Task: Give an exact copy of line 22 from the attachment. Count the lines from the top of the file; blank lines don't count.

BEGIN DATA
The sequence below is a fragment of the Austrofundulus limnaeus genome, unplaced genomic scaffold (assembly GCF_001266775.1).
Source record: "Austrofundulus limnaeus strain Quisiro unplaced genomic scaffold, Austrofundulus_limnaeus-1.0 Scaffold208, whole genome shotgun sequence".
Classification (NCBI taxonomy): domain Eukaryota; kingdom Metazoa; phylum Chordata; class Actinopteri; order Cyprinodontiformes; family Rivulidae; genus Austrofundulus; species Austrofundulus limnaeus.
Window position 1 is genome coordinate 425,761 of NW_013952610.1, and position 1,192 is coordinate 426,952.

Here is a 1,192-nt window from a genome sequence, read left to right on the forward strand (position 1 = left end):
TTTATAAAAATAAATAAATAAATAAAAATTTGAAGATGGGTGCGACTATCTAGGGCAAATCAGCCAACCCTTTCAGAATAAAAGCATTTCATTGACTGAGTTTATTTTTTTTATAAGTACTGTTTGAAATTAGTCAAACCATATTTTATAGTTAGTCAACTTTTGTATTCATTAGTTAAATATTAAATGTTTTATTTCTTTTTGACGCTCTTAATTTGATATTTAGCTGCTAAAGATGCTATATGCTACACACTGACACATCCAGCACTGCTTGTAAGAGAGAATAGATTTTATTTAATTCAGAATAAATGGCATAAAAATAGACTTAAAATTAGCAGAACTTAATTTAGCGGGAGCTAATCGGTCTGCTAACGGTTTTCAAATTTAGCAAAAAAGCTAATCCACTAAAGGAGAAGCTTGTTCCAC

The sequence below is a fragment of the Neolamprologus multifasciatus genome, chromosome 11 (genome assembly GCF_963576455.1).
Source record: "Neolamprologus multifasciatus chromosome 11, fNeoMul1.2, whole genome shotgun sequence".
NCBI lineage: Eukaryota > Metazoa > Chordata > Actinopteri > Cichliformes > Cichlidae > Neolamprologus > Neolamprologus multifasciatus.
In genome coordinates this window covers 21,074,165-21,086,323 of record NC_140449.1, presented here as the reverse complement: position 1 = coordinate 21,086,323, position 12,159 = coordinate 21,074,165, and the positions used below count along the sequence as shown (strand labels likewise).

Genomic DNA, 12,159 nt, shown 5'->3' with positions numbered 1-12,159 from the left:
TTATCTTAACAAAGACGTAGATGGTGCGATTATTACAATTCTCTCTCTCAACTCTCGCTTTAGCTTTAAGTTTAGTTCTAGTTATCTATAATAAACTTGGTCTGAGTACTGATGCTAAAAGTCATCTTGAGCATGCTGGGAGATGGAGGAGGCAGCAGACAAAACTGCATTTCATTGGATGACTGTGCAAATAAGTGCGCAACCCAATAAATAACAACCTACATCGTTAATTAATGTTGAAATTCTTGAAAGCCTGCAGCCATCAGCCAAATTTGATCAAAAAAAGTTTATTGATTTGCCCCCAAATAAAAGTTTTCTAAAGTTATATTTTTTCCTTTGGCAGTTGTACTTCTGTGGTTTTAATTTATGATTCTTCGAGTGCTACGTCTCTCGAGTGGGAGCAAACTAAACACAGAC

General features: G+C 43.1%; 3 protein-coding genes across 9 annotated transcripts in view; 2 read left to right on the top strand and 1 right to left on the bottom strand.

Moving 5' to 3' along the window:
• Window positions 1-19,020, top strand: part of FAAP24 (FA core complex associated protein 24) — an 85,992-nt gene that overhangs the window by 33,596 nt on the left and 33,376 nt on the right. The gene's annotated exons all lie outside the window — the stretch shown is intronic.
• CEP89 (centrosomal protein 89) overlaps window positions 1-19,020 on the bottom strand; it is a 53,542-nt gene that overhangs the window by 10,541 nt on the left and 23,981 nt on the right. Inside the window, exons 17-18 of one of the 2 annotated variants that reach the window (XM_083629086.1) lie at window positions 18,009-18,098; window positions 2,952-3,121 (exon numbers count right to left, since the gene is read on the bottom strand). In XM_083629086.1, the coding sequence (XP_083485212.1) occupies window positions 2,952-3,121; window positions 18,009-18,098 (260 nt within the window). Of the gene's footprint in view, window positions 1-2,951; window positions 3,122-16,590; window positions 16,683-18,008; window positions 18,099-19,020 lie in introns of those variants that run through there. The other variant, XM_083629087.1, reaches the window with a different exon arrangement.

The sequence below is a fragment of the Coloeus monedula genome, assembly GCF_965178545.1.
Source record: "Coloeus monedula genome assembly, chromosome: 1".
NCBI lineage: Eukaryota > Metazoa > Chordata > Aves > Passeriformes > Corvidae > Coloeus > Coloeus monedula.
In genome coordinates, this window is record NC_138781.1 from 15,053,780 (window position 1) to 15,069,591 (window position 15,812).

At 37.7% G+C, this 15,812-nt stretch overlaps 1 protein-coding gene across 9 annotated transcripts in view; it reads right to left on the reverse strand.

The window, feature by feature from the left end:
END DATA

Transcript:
The window, feature by feature from the left end: